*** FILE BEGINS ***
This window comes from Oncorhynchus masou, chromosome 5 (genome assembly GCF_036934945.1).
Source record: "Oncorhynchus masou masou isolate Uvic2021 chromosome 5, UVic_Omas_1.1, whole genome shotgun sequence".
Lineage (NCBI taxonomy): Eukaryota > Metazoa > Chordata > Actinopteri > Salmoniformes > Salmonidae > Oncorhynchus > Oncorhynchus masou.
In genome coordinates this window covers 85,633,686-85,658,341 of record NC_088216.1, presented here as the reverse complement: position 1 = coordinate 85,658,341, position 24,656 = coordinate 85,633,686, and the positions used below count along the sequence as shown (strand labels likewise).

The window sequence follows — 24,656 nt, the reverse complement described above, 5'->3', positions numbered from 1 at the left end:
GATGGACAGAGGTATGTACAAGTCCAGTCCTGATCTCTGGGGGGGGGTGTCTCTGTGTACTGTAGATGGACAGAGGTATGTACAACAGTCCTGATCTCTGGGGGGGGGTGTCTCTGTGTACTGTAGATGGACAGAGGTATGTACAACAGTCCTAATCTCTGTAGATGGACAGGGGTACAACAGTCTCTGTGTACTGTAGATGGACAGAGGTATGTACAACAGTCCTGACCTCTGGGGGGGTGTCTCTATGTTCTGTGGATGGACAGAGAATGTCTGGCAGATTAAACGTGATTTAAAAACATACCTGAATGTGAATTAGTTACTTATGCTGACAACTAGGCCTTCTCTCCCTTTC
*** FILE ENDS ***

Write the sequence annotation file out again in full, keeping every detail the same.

This window comes from Oncorhynchus masou, chromosome 5 (genome assembly GCF_036934945.1).
Source record: "Oncorhynchus masou masou isolate Uvic2021 chromosome 5, UVic_Omas_1.1, whole genome shotgun sequence".
Lineage (NCBI taxonomy): Eukaryota > Metazoa > Chordata > Actinopteri > Salmoniformes > Salmonidae > Oncorhynchus > Oncorhynchus masou.
In genome coordinates this window covers 85,633,686-85,658,341 of record NC_088216.1, presented here as the reverse complement: position 1 = coordinate 85,658,341, position 24,656 = coordinate 85,633,686, and the positions used below count along the sequence as shown (strand labels likewise).

The window sequence follows — 24,656 nt, the reverse complement described above, 5'->3', positions numbered from 1 at the left end:
GATGGACAGAGGTATGTACAAGTCCAGTCCTGATCTCTGGGGGGGGGTGTCTCTGTGTACTGTAGATGGACAGAGGTATGTACAACAGTCCTGATCTCTGGGGGGGGGTGTCTCTGTGTACTGTAGATGGACAGAGGTATGTACAACAGTCCTAATCTCTGTAGATGGACAGGGGTACAACAGTCTCTGTGTACTGTAGATGGACAGAGGTATGTACAACAGTCCTGACCTCTGGGGGGGTGTCTCTATGTTCTGTGGATGGACAGAGAATGTCTGGCAGATTAAACGTGATTTAAAAACATACCTGAATGTGAATTAGTTACTTATGCTGACAACTAGGCCTTCTCTCCCTTTC